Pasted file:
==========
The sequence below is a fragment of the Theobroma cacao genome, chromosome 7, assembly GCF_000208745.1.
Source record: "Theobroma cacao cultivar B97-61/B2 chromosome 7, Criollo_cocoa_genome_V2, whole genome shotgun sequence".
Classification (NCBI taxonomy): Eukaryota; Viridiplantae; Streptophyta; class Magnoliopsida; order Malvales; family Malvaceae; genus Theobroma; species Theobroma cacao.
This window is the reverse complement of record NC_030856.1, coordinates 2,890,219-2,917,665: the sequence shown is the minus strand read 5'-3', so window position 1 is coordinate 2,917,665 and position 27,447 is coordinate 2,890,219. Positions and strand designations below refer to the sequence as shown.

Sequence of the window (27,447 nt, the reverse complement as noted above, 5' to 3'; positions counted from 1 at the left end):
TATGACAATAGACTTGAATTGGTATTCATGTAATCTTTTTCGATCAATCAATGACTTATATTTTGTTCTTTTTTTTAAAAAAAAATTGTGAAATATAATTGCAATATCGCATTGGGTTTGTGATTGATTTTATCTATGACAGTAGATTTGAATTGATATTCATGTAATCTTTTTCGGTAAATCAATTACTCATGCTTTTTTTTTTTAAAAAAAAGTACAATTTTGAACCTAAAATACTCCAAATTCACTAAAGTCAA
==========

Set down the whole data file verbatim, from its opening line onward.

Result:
The sequence below is a fragment of the Theobroma cacao genome, chromosome 7, assembly GCF_000208745.1.
Source record: "Theobroma cacao cultivar B97-61/B2 chromosome 7, Criollo_cocoa_genome_V2, whole genome shotgun sequence".
Classification (NCBI taxonomy): Eukaryota; Viridiplantae; Streptophyta; class Magnoliopsida; order Malvales; family Malvaceae; genus Theobroma; species Theobroma cacao.
This window is the reverse complement of record NC_030856.1, coordinates 2,890,219-2,917,665: the sequence shown is the minus strand read 5'-3', so window position 1 is coordinate 2,917,665 and position 27,447 is coordinate 2,890,219. Positions and strand designations below refer to the sequence as shown.

Sequence of the window (27,447 nt, the reverse complement as noted above, 5' to 3'; positions counted from 1 at the left end):
TATGACAATAGACTTGAATTGGTATTCATGTAATCTTTTTCGATCAATCAATGACTTATATTTTGTTCTTTTTTTTAAAAAAAAATTGTGAAATATAATTGCAATATCGCATTGGGTTTGTGATTGATTTTATCTATGACAGTAGATTTGAATTGATATTCATGTAATCTTTTTCGGTAAATCAATTACTCATGCTTTTTTTTTTTAAAAAAAAGTACAATTTTGAACCTAAAATACTCCAAATTCACTAAAGTCAA